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You can tell just looking at the cover of "Doomscapes" (which isn't really that doomy, by the way) that it's going to either suck out loud or blow your mind. Luckily, at least for me, it's all the latter and none of the former.
Where do these guys come from? Norway? What is in the water over there? Norway's status as the go-to country for classic second wave black metal seems to have freed up its scant handful of death metal bands to do whatever the unholy fuck they feel like. For example, the early death metal days of Darkthrone - try asking for albums that sound like "Soulside Journey" and see what you get (answer: some death metal albums with keyboards that don't sound much like "Soulside Journey").
And Diskord is definitely weirder. Who are their models? Seven or eight listens into this album, I still can't quite put my finger on it. I hear all kinds of peculiar, not-that-influential bands in the mix: the truly avant strangeness of Gorguts; the techy death/thrash of Martyr; the upside-down riffing of Demilich; the weird sonic signature of The Chasm, maybe; the dry sound and grind influence and avant garde bizarreness of Disharmonic Orchestra... I'm running out of points of reference. More than anything, Diskord sound like themselves. They have a tremendously self-assured style, perhaps as a result of existing for six or seven years before they put this album out. Or perhaps it just comes from some inner consistency of vision and creative voice that can't be conjured from nowhere or imitated - you simply have it, or you don't. Diskord have it in spades.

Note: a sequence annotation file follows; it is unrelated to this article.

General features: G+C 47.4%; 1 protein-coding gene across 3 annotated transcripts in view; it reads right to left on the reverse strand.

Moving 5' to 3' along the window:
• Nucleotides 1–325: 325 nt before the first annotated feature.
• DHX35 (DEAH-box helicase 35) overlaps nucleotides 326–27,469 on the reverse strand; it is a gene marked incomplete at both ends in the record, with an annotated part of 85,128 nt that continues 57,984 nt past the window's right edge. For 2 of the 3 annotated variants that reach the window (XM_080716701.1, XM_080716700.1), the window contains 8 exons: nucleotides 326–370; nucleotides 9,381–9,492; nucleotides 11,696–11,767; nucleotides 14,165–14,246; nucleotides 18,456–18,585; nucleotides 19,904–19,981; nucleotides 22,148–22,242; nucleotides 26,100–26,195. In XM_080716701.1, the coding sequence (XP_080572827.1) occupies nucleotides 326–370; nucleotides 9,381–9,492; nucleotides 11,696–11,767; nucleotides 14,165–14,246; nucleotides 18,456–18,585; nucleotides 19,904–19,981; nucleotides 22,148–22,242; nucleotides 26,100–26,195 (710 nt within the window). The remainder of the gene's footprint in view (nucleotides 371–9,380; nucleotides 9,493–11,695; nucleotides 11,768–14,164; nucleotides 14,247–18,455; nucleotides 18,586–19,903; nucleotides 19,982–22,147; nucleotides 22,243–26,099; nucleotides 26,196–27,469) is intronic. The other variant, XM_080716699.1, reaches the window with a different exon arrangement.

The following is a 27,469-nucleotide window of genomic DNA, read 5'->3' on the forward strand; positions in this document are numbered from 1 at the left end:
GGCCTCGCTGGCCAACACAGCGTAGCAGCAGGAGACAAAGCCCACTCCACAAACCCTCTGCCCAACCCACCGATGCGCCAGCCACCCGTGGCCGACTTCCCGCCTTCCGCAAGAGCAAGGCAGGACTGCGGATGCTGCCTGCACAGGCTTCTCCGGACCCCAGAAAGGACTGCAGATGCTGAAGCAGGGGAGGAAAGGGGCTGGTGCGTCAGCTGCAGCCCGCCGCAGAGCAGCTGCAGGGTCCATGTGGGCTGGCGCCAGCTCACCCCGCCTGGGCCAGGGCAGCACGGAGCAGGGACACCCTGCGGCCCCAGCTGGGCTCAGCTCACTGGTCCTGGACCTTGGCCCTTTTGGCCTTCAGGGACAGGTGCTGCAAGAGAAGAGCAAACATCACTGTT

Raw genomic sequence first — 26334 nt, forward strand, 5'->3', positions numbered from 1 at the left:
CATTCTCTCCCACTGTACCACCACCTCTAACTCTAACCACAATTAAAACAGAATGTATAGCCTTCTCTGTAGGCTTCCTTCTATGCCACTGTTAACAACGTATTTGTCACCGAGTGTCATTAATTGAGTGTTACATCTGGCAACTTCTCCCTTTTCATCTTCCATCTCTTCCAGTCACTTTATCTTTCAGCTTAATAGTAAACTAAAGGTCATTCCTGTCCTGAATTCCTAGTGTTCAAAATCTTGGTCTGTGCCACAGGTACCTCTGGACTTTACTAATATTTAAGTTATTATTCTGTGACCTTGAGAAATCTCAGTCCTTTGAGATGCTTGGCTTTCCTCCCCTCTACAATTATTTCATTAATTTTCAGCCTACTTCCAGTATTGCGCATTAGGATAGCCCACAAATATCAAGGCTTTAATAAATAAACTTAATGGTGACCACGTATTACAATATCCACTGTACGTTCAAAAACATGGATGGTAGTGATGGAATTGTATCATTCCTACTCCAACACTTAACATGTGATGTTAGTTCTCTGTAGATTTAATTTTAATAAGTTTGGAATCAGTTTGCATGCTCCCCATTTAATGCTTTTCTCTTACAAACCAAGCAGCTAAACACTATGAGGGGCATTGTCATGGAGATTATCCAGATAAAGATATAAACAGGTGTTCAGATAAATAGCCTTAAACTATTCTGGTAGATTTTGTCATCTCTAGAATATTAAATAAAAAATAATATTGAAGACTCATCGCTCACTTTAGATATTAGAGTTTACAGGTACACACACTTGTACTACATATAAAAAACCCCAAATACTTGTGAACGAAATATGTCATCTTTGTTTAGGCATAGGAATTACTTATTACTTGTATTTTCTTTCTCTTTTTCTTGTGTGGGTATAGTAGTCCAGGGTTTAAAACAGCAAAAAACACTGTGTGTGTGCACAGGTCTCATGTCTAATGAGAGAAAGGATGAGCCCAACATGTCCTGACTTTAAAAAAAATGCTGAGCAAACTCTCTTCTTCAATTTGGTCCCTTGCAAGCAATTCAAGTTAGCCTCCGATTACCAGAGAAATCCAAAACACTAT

The sound of "Doomscapes" contributes much to that "can't place it" feeling. The guitar tone is peculiar, like a couple of bees duking it out with a guy who has a chronic rattling cough. The vocals are also dry and raspy, so you get an unusual sonic effect from the whole thing. It's certainly not atmospheric in any conventional sense, but neither is it clean enough to be "clinical." The oddball, dominating bass lines take it to another place as well; it's rare to encounter an album where you'll spend so much time hoping the bass comes up for a solo or key melody soon. The drums are maybe the least remarkable part of the band, but still are doing things that could only work in this particular context. Diskord definitely sound like a unit; I'd be hard-pressed to remove any of their members and identify a suitable replacement. It might explain my difficulty if I said that it seemed like any random member of Primus might be better suited to play in this band than, say, a member of Incantation or Nile or Suffocation or whoever else.
Bottom line - if you like the weird outer limits of extreme metal, you need this CD. And you'll probably end up like me, desperately hoping they do another one. "Doomscapes," maybe - I would have called it "Mindscapes," which ain't exactly original, but does conjure some idea of how much this release engages my brain every time I put it on.